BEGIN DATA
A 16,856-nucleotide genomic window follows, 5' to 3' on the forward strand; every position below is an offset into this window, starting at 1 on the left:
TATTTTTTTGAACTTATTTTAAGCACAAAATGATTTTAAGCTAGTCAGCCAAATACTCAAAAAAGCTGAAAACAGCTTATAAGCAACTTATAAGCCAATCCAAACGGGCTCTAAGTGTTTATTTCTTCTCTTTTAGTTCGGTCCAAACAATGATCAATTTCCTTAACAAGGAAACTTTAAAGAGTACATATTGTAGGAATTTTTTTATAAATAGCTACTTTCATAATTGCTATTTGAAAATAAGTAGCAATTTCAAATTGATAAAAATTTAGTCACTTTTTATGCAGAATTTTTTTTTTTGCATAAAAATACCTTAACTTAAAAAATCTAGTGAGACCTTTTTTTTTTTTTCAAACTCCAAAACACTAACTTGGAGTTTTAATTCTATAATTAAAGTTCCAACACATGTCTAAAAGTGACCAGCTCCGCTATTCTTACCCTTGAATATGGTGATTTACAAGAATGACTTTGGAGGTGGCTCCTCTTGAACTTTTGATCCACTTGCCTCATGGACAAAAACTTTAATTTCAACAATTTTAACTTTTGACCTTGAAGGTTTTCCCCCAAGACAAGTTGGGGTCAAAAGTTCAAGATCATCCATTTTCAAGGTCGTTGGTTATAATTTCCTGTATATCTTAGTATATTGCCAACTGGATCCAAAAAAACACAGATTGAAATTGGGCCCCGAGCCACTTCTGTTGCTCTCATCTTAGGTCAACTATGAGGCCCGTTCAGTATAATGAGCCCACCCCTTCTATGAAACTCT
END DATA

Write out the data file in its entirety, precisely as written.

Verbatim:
A 16,856-nucleotide genomic window follows, 5' to 3' on the forward strand; every position below is an offset into this window, starting at 1 on the left:
TATTTTTTTGAACTTATTTTAAGCACAAAATGATTTTAAGCTAGTCAGCCAAATACTCAAAAAAGCTGAAAACAGCTTATAAGCAACTTATAAGCCAATCCAAACGGGCTCTAAGTGTTTATTTCTTCTCTTTTAGTTCGGTCCAAACAATGATCAATTTCCTTAACAAGGAAACTTTAAAGAGTACATATTGTAGGAATTTTTTTATAAATAGCTACTTTCATAATTGCTATTTGAAAATAAGTAGCAATTTCAAATTGATAAAAATTTAGTCACTTTTTATGCAGAATTTTTTTTTTTGCATAAAAATACCTTAACTTAAAAAATCTAGTGAGACCTTTTTTTTTTTTTCAAACTCCAAAACACTAACTTGGAGTTTTAATTCTATAATTAAAGTTCCAACACATGTCTAAAAGTGACCAGCTCCGCTATTCTTACCCTTGAATATGGTGATTTACAAGAATGACTTTGGAGGTGGCTCCTCTTGAACTTTTGATCCACTTGCCTCATGGACAAAAACTTTAATTTCAACAATTTTAACTTTTGACCTTGAAGGTTTTCCCCCAAGACAAGTTGGGGTCAAAAGTTCAAGATCATCCATTTTCAAGGTCGTTGGTTATAATTTCCTGTATATCTTAGTATATTGCCAACTGGATCCAAAAAAACACAGATTGAAATTGGGCCCCGAGCCACTTCTGTTGCTCTCATCTTAGGTCAACTATGAGGCCCGTTCAGTATAATGAGCCCACCCCTTCTATGAAACTCT